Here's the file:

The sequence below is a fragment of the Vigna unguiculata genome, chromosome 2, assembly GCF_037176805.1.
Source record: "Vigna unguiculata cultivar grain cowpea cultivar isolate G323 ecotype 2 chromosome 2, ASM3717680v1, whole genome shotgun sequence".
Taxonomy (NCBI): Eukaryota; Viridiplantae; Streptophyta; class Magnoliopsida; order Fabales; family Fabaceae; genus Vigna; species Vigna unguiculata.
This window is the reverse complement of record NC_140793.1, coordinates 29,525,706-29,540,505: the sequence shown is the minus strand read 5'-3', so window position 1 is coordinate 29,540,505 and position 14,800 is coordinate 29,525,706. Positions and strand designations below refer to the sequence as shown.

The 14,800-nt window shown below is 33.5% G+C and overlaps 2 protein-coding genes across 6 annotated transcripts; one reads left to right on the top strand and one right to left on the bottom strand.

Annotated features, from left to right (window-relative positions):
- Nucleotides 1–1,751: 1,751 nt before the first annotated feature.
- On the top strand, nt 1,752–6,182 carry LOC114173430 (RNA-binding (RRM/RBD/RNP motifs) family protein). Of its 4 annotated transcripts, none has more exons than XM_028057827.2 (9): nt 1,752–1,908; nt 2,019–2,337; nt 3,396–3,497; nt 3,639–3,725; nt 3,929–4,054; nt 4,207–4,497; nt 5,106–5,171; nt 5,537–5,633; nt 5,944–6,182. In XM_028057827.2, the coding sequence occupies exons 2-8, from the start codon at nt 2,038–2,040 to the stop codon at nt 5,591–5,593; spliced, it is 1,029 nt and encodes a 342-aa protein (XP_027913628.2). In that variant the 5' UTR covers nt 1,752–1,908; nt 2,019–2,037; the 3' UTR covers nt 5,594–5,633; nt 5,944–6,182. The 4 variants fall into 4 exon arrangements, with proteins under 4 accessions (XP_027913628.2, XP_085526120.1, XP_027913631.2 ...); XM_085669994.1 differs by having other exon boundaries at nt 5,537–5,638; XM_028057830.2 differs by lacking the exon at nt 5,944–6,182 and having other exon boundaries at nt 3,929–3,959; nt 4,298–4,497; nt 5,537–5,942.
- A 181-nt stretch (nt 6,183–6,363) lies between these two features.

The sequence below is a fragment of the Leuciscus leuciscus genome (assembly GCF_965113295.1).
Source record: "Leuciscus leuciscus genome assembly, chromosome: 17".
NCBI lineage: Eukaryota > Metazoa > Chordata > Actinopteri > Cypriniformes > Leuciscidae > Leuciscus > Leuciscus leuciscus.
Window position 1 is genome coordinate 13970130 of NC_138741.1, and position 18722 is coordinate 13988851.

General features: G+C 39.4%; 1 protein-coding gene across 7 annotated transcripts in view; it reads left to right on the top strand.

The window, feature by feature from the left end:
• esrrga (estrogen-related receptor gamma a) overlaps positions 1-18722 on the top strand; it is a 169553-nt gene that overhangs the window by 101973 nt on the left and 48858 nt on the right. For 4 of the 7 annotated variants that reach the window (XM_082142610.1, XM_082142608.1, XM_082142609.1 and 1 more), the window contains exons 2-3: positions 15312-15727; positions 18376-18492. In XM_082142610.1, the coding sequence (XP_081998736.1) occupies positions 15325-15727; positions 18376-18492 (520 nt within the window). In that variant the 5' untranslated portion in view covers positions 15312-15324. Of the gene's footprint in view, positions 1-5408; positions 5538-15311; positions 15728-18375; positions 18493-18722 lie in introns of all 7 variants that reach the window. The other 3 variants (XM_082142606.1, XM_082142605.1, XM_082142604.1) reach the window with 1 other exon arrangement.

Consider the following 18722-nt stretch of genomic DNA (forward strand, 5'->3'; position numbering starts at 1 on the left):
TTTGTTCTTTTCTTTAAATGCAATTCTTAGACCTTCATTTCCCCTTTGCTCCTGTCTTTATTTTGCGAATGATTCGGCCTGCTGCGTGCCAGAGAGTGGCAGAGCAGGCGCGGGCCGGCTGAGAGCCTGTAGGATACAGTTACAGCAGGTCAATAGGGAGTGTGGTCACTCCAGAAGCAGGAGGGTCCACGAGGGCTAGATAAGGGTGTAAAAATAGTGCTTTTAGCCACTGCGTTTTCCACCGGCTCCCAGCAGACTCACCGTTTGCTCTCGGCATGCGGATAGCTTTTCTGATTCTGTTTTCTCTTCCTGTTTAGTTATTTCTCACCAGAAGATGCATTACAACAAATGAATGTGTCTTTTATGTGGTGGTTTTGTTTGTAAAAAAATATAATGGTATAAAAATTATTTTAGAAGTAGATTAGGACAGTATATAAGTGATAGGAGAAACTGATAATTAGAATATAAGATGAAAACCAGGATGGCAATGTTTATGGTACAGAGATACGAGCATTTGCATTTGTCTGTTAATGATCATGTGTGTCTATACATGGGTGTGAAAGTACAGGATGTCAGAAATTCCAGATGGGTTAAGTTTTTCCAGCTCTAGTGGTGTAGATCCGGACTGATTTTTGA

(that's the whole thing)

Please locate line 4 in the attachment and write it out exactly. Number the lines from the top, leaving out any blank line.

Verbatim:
This window is the reverse complement of record NC_140793.1, coordinates 29,525,706-29,540,505: the sequence shown is the minus strand read 5'-3', so window position 1 is coordinate 29,540,505 and position 14,800 is coordinate 29,525,706. Positions and strand designations below refer to the sequence as shown.